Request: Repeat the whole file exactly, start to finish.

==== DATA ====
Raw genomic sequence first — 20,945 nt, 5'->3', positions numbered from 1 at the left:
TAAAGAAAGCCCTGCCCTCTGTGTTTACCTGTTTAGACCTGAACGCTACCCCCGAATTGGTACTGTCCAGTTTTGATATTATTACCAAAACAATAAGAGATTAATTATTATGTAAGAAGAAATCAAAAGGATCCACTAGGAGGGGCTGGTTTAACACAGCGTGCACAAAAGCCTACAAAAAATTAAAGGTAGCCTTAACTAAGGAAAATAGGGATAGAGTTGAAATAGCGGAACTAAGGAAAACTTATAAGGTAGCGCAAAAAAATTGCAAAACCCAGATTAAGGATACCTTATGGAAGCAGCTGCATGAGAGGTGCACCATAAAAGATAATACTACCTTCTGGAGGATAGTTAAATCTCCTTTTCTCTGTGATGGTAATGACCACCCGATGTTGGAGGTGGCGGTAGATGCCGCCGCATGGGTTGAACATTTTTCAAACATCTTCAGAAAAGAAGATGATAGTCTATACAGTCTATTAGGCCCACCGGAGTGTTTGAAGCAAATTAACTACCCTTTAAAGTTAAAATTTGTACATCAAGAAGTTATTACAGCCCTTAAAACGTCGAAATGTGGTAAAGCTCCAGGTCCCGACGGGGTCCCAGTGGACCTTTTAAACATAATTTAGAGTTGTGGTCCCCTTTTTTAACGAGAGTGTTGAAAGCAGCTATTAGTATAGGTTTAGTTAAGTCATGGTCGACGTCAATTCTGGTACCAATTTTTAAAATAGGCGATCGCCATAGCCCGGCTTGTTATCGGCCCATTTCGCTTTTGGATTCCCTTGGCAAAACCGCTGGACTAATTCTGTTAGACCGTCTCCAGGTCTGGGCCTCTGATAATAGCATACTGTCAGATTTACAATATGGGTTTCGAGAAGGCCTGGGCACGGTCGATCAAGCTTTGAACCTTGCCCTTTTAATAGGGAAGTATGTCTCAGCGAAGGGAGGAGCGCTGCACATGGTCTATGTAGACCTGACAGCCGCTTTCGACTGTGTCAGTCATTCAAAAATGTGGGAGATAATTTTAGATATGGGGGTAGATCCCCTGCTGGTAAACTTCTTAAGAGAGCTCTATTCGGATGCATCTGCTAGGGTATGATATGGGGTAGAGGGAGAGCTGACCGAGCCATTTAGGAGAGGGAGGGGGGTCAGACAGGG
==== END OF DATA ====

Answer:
Raw genomic sequence first — 20,945 nt, 5'->3', positions numbered from 1 at the left:
TAAAGAAAGCCCTGCCCTCTGTGTTTACCTGTTTAGACCTGAACGCTACCCCCGAATTGGTACTGTCCAGTTTTGATATTATTACCAAAACAATAAGAGATTAATTATTATGTAAGAAGAAATCAAAAGGATCCACTAGGAGGGGCTGGTTTAACACAGCGTGCACAAAAGCCTACAAAAAATTAAAGGTAGCCTTAACTAAGGAAAATAGGGATAGAGTTGAAATAGCGGAACTAAGGAAAACTTATAAGGTAGCGCAAAAAAATTGCAAAACCCAGATTAAGGATACCTTATGGAAGCAGCTGCATGAGAGGTGCACCATAAAAGATAATACTACCTTCTGGAGGATAGTTAAATCTCCTTTTCTCTGTGATGGTAATGACCACCCGATGTTGGAGGTGGCGGTAGATGCCGCCGCATGGGTTGAACATTTTTCAAACATCTTCAGAAAAGAAGATGATAGTCTATACAGTCTATTAGGCCCACCGGAGTGTTTGAAGCAAATTAACTACCCTTTAAAGTTAAAATTTGTACATCAAGAAGTTATTACAGCCCTTAAAACGTCGAAATGTGGTAAAGCTCCAGGTCCCGACGGGGTCCCAGTGGACCTTTTAAACATAATTTAGAGTTGTGGTCCCCTTTTTTAACGAGAGTGTTGAAAGCAGCTATTAGTATAGGTTTAGTTAAGTCATGGTCGACGTCAATTCTGGTACCAATTTTTAAAATAGGCGATCGCCATAGCCCGGCTTGTTATCGGCCCATTTCGCTTTTGGATTCCCTTGGCAAAACCGCTGGACTAATTCTGTTAGACCGTCTCCAGGTCTGGGCCTCTGATAATAGCATACTGTCAGATTTACAATATGGGTTTCGAGAAGGCCTGGGCACGGTCGATCAAGCTTTGAACCTTGCCCTTTTAATAGGGAAGTATGTCTCAGCGAAGGGAGGAGCGCTGCACATGGTCTATGTAGACCTGACAGCCGCTTTCGACTGTGTCAGTCATTCAAAAATGTGGGAGATAATTTTAGATATGGGGGTAGATCCCCTGCTGGTAAACTTCTTAAGAGAGCTCTATTCGGATGCATCTGCTAGGGTATGATATGGGGTAGAGGGAGAGCTGACCGAGCCATTTAGGAGAGGGAGGGGGGTCAGACAGGG